Something deep inside keeps me from waiting under an awning in the rain while my husband gets the car.
I'm not just being nice. It's self preservation at its most potent.
If I were to wait for the car so I didn't get wet, I wouldn't even have to close my eyes to see my dead father. He would appear smack dab in front of me in his green work pants and off-white V-neck T-shirt, shake his head and sigh. Then he'd say, "You ain't sugar, you won't melt."
Oh, the days I got soaked because I couldn't get past those words.
Another one of Dad's sayings that seems to pop out of my mouth way too often is "You got it down, now kick it."
It's annoying, really, that's what it is. What he said to me so many years ago should be running around in the past, not finding a new foothold in the present. Still, if someone drops a pencil, a book, anything at all, I blurt out, "You got it down, now kick it."
When I say it, it just sounds smart-mouth. When he said it, it seemed funny. That may just be a child's perspective of a parent's actions.
With Father's Day coming next Sunday, we'd like to honor fathers across the area. We'll print in the lifestyle section short essays on "A Father's Love" - whatever that love means to you. Essays cannot be longer than 400 words, and we'd like to have a photo to go with the essay.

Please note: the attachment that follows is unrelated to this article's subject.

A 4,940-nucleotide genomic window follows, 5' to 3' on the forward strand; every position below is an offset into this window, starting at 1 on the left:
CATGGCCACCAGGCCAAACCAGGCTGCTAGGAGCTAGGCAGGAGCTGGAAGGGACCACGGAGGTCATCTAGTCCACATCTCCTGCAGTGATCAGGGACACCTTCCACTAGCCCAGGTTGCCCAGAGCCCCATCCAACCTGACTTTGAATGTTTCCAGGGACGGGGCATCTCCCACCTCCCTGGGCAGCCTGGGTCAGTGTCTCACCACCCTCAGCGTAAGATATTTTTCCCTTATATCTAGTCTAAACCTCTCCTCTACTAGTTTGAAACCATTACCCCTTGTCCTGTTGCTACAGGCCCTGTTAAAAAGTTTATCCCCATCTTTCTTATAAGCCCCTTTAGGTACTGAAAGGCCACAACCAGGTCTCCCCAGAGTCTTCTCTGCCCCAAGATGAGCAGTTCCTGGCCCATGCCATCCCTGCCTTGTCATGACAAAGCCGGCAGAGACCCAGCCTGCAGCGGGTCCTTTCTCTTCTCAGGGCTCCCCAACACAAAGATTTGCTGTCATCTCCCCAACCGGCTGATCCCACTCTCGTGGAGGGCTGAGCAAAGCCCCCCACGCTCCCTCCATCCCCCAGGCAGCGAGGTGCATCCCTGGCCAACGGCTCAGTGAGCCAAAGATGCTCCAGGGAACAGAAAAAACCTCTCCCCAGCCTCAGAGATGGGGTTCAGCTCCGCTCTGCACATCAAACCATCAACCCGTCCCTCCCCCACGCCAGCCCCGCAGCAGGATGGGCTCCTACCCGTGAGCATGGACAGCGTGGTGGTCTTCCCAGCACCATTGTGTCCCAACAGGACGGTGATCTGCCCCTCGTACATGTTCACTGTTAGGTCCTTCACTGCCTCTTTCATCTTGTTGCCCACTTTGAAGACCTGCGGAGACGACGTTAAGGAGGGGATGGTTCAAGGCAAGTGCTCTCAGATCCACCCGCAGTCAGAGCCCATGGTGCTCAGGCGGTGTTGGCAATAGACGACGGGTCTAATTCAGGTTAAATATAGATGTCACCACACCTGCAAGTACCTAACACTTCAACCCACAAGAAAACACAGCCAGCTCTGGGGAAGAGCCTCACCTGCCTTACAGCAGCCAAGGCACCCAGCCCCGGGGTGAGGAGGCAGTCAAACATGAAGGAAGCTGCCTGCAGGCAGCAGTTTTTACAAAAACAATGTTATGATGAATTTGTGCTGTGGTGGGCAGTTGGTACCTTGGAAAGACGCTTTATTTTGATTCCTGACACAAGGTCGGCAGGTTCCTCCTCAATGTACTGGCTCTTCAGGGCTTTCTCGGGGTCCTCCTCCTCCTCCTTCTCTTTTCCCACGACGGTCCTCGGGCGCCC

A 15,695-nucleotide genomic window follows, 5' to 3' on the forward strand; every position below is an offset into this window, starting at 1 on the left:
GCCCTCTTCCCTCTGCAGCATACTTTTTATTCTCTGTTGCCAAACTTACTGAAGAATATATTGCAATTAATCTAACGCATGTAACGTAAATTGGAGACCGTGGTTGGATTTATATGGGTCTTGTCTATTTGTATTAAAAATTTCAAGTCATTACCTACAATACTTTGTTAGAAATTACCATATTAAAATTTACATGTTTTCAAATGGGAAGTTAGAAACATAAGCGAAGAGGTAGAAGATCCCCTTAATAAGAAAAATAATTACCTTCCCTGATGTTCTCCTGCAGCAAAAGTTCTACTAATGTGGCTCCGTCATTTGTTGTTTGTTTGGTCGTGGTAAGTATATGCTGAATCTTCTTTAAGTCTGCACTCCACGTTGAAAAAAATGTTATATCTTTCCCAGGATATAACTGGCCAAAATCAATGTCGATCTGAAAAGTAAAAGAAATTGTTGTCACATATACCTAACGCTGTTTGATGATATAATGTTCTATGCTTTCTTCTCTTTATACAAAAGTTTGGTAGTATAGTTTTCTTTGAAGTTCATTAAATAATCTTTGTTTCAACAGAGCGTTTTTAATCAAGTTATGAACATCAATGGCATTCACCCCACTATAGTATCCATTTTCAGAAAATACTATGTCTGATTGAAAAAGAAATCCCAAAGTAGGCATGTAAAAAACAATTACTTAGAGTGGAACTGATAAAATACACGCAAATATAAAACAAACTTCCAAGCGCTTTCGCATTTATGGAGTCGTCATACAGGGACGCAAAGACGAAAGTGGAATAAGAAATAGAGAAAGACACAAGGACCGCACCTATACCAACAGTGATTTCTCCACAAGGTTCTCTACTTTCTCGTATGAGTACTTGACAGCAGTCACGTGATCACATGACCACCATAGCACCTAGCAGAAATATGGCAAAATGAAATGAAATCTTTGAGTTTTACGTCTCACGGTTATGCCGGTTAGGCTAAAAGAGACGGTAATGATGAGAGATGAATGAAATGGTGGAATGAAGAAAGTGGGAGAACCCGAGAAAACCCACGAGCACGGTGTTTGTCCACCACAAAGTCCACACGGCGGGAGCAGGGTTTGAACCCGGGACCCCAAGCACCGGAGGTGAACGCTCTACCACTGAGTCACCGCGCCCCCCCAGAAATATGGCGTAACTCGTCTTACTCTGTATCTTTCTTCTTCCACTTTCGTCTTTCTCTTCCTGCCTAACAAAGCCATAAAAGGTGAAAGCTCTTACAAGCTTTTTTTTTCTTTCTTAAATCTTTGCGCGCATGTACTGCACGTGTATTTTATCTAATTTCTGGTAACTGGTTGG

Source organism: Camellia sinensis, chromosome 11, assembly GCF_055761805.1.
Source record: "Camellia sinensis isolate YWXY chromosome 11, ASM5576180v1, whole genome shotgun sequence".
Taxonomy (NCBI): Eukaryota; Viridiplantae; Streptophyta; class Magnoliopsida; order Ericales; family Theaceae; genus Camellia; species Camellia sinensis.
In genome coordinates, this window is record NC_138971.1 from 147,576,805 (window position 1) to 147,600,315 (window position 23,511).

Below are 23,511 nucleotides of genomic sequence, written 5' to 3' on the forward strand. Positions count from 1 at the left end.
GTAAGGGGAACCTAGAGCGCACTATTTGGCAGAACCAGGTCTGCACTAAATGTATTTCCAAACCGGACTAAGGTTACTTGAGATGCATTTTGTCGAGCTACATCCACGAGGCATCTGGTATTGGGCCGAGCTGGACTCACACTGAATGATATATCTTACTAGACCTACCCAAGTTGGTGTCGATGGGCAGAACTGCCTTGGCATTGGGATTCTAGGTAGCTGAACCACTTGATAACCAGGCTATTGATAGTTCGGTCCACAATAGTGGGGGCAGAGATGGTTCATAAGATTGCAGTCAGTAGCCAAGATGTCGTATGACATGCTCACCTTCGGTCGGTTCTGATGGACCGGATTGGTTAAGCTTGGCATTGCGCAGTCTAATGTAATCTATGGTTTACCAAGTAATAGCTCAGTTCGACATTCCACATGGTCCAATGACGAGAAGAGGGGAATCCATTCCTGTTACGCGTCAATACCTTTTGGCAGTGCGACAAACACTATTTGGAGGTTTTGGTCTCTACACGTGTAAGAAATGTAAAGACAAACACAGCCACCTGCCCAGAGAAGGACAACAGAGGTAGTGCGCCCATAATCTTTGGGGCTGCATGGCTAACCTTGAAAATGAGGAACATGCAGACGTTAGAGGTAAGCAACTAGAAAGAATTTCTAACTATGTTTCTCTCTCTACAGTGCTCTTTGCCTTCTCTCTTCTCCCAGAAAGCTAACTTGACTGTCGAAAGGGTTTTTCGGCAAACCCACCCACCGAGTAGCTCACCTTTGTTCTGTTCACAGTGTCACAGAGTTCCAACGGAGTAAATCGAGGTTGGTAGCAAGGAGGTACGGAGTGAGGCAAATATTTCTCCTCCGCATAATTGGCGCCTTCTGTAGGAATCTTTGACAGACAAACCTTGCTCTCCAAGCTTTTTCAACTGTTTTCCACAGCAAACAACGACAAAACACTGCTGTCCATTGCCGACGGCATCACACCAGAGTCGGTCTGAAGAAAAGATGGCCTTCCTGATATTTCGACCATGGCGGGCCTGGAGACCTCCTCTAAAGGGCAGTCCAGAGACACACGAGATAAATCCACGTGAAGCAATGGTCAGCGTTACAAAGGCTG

The essay and a photo can be sent to us through e-mail at email@example.com or by bringing it up to the office. It's too late to use snail mail, because all this information must be in our hands by Tuesday noon to be put in the June 20 paper.
Your essay can include your favorite father story, what lessons he tried to teach you or what ideas he instilled. Everything falls under the theme, "A Father's Love."
Sometimes those stories are little more than memories. My dad played softball every summer. My sisters and I were never without a few cracked bats and a worn-out ball and never without the love of the game.
One of my favorite Dad stories, however, grew from the day he hauled me on his little Minneapolis Moline tractor out to the hay field that he'd cut the day before. It was up to me to rake the hay, even though I'd never driven a tractor before. He took me one trip around the field so I could see how to do it.
When we got back to the gate, he jumped off the slow-moving tractor, pulled the gate closed and walked off without so much as a backward glance. I was on top of the world, certainly on top of his trust meter. The raking went faster than expected, likely because I'd seen how he increased the speed of the tractor. I re-raked two or three furrows. No dad.
I wanted to be done. I slowed the tractor, then ran it into the fence, where it stalled and died. I walked to the barn, found Dad and told him I was done.
Bless his heart, he never once complained.
So long friends, until the next time when we're together.
Contact Sandy Mickelson at (515) 573-2141 or firstname.lastname@example.org